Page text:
Chronic pain associated with inflammation, such as that caused by  arthritis , tends to respond better to multimodal therapy (taking multiple approaches at once), which often does not include what might be considered traditional pain medications.


Are there alternatives to medications to avoid pain in cats?

These methods that I indicate are alternatives to medications, I personally think that they may have little result in relieving pain. Anyway, they will not cause our cats evil.

Feline massage

You can learn to gently massage your cat to relieve pain and stress. Perform massages in a quiet area of ​​the house, without distractions from other pets or family members.

Massage helps the activity of pain-killing biochemicals, such as endorphins, and regulates immune system cells at specific sites in the body.

Massage is great for treating arthritis, inflammatory bowel disease, diabetes, liver disease, kidney disease, and many others.

It improves the elimination of toxins, as well as the circulation of blood, nutrients and oxygen to the body tissues, stimulating healing and preventing injuries.

It has been shown to safely increase the brain’s levels of transmitters dopamine and serotonin, while reducing stress hormones, cortisol, and adrenaline.

Omega-3 fatty acids

Instead of giving your cat pain relief medicine, you can change her diet. Foods that are high in omega-3 fatty acids like salmon can ease pain. Due to the inflammation-reducing properties of omega-3s , a simple change in diet can go a long way.

Healthy fatty acids reduce inflammation in the joints. And as you know, it is a very common problem for older kittens.

Cranberry juice

Cranberry juice is a well known home remedy for cats suffering from urinary tract infection. Urinating too much or too little, doing it outside the litter box, or suffering from swelling and pain during urination are common symptoms of urinary tract infection.

Of course, not all blueberry-based products are created equal, however, it has been shown that in most cases it can alleviate some of your cat’s pain.

Acupuncture for cats

Small needles are inserted into precise points on your cat’s body. These painless inserts send signals throughout the nervous system to the brain, helping to restore balance to the cat’s body.

Acupuncture is often used to relieve symptoms of feline arthritis, it also offers pain relief for other conditions. These include dental problems, urinary tract problems, and gastrointestinal disorders.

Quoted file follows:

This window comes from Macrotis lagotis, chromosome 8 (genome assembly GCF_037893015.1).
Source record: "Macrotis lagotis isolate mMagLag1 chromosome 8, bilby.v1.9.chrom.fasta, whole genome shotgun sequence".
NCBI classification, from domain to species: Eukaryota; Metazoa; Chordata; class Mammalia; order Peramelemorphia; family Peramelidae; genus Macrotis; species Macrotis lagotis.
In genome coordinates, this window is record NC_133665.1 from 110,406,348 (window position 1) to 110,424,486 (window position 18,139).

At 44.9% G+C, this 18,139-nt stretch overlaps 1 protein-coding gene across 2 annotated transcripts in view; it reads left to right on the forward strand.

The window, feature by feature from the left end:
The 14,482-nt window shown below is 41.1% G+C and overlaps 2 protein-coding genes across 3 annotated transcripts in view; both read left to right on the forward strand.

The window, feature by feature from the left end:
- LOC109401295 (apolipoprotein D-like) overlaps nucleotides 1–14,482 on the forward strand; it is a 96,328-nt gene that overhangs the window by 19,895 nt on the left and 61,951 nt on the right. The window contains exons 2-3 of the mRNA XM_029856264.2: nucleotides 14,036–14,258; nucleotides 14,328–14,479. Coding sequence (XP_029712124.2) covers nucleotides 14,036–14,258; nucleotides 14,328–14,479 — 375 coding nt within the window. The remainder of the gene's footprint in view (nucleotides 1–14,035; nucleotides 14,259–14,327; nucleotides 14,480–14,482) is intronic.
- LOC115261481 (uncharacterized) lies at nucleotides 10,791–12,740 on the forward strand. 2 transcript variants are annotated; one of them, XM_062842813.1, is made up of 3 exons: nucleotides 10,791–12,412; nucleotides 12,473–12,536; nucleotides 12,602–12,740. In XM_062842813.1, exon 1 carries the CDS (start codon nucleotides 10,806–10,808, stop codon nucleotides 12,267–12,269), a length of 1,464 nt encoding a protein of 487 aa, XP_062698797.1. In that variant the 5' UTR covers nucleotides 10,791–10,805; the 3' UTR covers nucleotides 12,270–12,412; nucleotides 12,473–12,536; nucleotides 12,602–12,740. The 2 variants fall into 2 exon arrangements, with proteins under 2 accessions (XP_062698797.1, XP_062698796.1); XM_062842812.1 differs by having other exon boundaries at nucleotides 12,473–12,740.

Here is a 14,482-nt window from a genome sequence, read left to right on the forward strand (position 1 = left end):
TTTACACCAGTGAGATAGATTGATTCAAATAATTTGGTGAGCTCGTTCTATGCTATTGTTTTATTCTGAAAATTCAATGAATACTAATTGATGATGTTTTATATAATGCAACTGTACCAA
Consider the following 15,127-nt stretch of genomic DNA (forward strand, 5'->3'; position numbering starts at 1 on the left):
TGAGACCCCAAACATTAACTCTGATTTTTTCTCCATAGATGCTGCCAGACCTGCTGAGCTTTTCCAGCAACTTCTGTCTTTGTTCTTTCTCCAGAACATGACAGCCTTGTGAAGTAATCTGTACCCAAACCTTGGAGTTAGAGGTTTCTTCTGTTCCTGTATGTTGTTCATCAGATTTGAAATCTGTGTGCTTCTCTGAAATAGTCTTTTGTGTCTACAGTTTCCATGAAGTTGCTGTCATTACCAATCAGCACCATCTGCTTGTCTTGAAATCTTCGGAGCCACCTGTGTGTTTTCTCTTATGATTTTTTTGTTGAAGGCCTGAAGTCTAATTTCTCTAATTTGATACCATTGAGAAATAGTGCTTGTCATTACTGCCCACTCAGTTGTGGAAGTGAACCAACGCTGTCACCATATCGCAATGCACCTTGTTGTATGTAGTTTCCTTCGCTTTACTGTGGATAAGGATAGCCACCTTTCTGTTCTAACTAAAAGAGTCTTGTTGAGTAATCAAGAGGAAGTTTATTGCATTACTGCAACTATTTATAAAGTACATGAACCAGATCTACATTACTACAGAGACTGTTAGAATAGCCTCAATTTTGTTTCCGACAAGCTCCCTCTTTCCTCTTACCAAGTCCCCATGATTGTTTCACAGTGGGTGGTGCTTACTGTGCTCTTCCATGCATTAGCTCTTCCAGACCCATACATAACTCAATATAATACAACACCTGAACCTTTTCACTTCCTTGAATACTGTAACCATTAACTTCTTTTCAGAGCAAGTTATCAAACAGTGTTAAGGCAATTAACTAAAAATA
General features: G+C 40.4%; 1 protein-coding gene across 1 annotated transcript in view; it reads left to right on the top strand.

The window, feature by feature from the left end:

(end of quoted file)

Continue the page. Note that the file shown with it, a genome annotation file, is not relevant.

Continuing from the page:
Acupuncture treatments can promote faster healing with less pain for certain illnesses or injuries and is safe to use in conjunction with other treatments.

Herbs for cats

Certain herbs can relieve cat pain. These include dandelion and cat’s claw, which contain cortisone-like properties to relieve itching. Other herbs, such as calendula, chamomile, and echinacea, also offer relief from itchiness. Licorice root may help cats with arthritis or cold symptoms.

Glucosamine and Chondroitin and Vitamin C

If your cat is struggling to get rid of stiffness or lameness due to arthritis , over-the-counter nutraceutical supplements can help her move more freely. Products containing Glucosamine, Chondroitin, and Vitamin C, often all three, can help relieve arthritis symptoms, but it may take several weeks of daily administration to see results.Glucosamine and Chondroitin work to maintain normal viscosity synovial fluid that surrounds the joints to reduce pain and inflammation. These two components together help reduce pain and inflammation. Vitamin C contributes to the normal formation of collagen, which is the main structural protein in animals.


Regardless of the source of the pain, never try to self-diagnose your pet. Do not administer any type of medication before consulting with the vet. If you suspect that your cat is in pain or that something is wrong with his health, make an appointment with a trusted vet as soon as possible. And always keep in mind that you should never give your cat NSAIDs for any reason, even to relieve pain!